Figure 2: U.S. Labor Force Participation Rate

Note: The labor force participation rate is the sum of persons looking for work (employed and unemployed) as a percentage of the total working-age population.

Source: U.S. Bureau of Labor Statistics, Bloomberg Finance, L.P. 

The recent uptick in the unemployment rate also underscores this trend. In February 2024, it rose to 3.9% from the previous month's 3.8%. However, it remains below 4% at near historic lows.

Figure 3: U.S. Unemployment Rate

December 31, 2022 - February 29, 2024, Seasonally adjusted 

Figure 3: U.S. Unemployment Rate

Source: U.S. Bureau of Labor Statistics, Bloomberg Finance, L.P. 

Importantly, the increased supply of workers, including immigrants, has also helped fuel job creation in the face of strong consumer demand. Employers added 275,000 jobs in February, the third consecutive month of seasonally adjusted gains above 200,000 and 38th consecutive month of growth. 

Figure 4: U.S. Employees on Nonfarm Payrolls

December 31, 2022 -  February 29, 2024, Seasonally adjusted

Figure 4: U.S. Employees on Nonfarm Payrolls

Source: U.S. Bureau of Labor Statistics, Bloomberg Finance, L.P. 

What About Wage Inflation?

While we’re still experiencing strong wage growth, it, too, is moderating to more sustainable levels. As seen in Figure 5 below, the increase in average hourly earnings is trending downward, now at 4.3% and closer to a 3.5% level consistent with the Fed’s 2% target inflation rate.

Figure 5: U.S. Average Hourly Earnings All Employees, Year-on-Year % Change

March 27, 2022 - February 29, 2024, Seasonally adjusted 

Figure 5: U.S. Average Hourly Earnings All Employees, Year-on-Year % Change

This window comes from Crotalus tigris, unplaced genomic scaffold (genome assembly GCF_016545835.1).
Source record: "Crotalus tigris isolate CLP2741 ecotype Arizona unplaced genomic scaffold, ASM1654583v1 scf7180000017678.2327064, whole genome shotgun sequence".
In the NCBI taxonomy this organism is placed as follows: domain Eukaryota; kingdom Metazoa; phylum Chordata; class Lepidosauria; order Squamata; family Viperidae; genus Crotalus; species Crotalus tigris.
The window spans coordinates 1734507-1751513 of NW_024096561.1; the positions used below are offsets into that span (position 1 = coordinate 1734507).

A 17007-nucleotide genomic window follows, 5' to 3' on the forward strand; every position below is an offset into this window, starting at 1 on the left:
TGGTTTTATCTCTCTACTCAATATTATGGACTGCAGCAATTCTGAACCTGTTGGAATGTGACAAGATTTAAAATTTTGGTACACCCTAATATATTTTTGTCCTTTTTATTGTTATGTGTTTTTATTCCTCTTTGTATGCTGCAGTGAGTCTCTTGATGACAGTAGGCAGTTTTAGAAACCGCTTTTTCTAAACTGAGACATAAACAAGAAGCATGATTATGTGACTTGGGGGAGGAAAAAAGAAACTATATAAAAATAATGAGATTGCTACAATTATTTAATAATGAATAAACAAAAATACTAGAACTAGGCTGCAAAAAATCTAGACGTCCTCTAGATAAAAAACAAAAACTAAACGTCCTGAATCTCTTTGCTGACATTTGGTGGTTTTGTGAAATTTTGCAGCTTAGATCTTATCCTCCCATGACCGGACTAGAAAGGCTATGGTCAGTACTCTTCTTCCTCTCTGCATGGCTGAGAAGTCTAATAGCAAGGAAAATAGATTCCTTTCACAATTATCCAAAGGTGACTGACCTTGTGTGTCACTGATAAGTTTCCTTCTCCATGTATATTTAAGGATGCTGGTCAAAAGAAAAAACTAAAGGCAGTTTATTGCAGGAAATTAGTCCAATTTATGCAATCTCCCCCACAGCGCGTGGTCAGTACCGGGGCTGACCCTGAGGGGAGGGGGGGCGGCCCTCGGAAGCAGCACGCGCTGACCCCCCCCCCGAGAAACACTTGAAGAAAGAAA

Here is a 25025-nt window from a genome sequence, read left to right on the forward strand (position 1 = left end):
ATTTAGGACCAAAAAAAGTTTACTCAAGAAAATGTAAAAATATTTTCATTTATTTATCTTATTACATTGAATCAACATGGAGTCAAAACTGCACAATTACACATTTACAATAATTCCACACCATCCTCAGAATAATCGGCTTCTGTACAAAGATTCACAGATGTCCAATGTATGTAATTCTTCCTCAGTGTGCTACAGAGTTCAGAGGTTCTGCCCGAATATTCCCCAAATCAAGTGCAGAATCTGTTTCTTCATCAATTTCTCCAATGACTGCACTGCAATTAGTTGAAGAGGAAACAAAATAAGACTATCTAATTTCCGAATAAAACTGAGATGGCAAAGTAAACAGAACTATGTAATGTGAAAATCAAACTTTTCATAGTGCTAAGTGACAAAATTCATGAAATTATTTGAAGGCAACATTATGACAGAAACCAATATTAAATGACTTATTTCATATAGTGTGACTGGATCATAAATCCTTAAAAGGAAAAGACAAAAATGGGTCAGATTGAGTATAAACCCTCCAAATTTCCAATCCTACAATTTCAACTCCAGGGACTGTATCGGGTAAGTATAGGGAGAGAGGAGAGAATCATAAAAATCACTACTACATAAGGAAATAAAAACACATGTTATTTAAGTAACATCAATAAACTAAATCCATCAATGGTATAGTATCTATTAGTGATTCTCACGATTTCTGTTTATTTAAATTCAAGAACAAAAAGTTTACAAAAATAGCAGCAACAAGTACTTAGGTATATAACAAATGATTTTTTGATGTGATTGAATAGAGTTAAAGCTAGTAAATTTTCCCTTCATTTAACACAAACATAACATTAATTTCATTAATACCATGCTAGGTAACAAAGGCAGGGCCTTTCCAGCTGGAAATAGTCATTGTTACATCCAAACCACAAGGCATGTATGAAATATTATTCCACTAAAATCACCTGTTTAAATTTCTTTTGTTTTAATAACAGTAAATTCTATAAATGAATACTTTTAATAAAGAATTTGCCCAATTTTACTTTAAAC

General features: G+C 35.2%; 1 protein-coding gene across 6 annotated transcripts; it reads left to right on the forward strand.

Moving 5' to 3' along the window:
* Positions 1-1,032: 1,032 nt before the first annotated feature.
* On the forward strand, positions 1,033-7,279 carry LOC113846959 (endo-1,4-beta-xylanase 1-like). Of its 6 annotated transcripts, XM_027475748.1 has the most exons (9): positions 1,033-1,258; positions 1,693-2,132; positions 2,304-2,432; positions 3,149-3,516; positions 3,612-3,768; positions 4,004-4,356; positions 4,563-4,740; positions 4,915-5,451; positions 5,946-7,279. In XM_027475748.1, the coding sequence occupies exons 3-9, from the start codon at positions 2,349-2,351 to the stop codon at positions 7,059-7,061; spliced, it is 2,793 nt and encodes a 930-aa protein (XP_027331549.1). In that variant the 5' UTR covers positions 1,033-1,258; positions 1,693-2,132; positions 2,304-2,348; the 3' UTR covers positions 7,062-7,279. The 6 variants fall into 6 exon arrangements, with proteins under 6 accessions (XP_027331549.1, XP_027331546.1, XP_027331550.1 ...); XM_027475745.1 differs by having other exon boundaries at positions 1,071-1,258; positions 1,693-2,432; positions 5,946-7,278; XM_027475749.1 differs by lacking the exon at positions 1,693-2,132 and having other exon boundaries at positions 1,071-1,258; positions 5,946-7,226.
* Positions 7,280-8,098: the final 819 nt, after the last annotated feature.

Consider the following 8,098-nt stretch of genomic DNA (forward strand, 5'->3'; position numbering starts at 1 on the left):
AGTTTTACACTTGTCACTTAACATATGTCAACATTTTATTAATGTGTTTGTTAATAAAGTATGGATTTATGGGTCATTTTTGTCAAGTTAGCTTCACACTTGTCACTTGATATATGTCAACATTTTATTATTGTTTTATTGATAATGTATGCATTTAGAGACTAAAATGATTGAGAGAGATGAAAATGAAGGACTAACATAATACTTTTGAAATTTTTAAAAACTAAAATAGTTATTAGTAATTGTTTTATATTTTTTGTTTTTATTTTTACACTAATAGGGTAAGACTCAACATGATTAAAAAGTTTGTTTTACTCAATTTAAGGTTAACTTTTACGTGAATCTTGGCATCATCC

Source: U.S. Bureau of Labor Statistics, Bloomberg Finance, L.P. 

Hiring and quit rates, both harbingers of increased wage growth, are also normalizing in the wake of post-pandemic highs. 

That said, while excessive wage growth can make inflation stickier, a more moderate level can help the economy. When wages increase, spending also rises, which can lead to higher demand and a requisite boost in economic activity. 

Immigration can amplify this effect. Immigrant participation in the workforce adds to consumer spending and demand, which, when met with improving supply-side conditions, can result in greater productivity overall.

In effect, immigration can help resolve supply side constraints while contributing to demand and job creation, resulting in an expanding economy without overly increasing prices.

What Lies Ahead? 

Recent trends showcase the effects of immigration flows on the labor market and adjacent impacts on inflation and economic activity. Indeed, it’s evident that the Federal Reserve monitors this data set among many others.

As the economy continues to evolve, these trends can provide insights to help inform policy development going forward. Consistent with its measured approach, we expect the Fed to continue to evaluate the sustainability of inflation and labor trends, including immigration, as data becomes available.

Hypha HubSpot Development (“Hypha”) and Hilton Capital Management staff (“HCM”) collaborated in the preparation of this article. Hypha is a marketing firm engaged and compensated by HCM. HCM has reviewed and approved this article for distribution. The information set forth in this article should not be construed as personalized investment advice. There is no guarantee that the views and opinions expressed in this article will come to pass. Investing in the markets involves gains and losses and may not be suitable for all investors. The information set forth in this article should not be considered a solicitation to buy or sell any security.